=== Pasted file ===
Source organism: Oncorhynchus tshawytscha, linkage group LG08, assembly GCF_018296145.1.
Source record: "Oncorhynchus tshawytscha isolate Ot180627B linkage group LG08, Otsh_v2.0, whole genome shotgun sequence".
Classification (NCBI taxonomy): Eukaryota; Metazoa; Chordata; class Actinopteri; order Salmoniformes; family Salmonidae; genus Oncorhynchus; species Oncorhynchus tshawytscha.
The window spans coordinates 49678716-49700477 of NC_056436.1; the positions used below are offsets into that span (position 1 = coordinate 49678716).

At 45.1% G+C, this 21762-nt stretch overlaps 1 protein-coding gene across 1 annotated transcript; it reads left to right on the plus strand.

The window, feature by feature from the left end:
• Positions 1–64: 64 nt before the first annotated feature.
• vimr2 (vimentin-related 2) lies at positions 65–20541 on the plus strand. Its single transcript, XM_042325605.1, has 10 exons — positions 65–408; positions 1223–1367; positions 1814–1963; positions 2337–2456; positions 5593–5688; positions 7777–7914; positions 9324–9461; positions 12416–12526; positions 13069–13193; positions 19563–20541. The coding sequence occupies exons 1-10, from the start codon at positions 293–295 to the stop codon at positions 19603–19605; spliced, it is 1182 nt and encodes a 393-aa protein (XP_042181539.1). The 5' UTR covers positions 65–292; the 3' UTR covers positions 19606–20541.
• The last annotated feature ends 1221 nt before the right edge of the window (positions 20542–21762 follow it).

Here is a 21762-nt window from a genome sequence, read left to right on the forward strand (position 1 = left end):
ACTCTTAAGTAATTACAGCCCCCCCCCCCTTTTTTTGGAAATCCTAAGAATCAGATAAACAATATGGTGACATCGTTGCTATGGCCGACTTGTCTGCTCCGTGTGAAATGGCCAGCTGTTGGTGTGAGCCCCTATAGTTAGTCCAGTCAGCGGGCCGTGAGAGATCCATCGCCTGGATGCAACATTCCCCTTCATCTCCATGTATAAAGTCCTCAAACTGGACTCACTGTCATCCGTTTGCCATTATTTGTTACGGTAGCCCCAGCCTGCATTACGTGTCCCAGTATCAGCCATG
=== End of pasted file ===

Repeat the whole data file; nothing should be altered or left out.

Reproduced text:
Source organism: Oncorhynchus tshawytscha, linkage group LG08, assembly GCF_018296145.1.
Source record: "Oncorhynchus tshawytscha isolate Ot180627B linkage group LG08, Otsh_v2.0, whole genome shotgun sequence".
Classification (NCBI taxonomy): Eukaryota; Metazoa; Chordata; class Actinopteri; order Salmoniformes; family Salmonidae; genus Oncorhynchus; species Oncorhynchus tshawytscha.
The window spans coordinates 49678716-49700477 of NC_056436.1; the positions used below are offsets into that span (position 1 = coordinate 49678716).

At 45.1% G+C, this 21762-nt stretch overlaps 1 protein-coding gene across 1 annotated transcript; it reads left to right on the plus strand.

The window, feature by feature from the left end:
• Positions 1–64: 64 nt before the first annotated feature.
• vimr2 (vimentin-related 2) lies at positions 65–20541 on the plus strand. Its single transcript, XM_042325605.1, has 10 exons — positions 65–408; positions 1223–1367; positions 1814–1963; positions 2337–2456; positions 5593–5688; positions 7777–7914; positions 9324–9461; positions 12416–12526; positions 13069–13193; positions 19563–20541. The coding sequence occupies exons 1-10, from the start codon at positions 293–295 to the stop codon at positions 19603–19605; spliced, it is 1182 nt and encodes a 393-aa protein (XP_042181539.1). The 5' UTR covers positions 65–292; the 3' UTR covers positions 19606–20541.
• The last annotated feature ends 1221 nt before the right edge of the window (positions 20542–21762 follow it).

Here is a 21762-nt window from a genome sequence, read left to right on the forward strand (position 1 = left end):
ACTCTTAAGTAATTACAGCCCCCCCCCCCTTTTTTTGGAAATCCTAAGAATCAGATAAACAATATGGTGACATCGTTGCTATGGCCGACTTGTCTGCTCCGTGTGAAATGGCCAGCTGTTGGTGTGAGCCCCTATAGTTAGTCCAGTCAGCGGGCCGTGAGAGATCCATCGCCTGGATGCAACATTCCCCTTCATCTCCATGTATAAAGTCCTCAAACTGGACTCACTGTCATCCGTTTGCCATTATTTGTTACGGTAGCCCCAGCCTGCATTACGTGTCCCAGTATCAGCCATG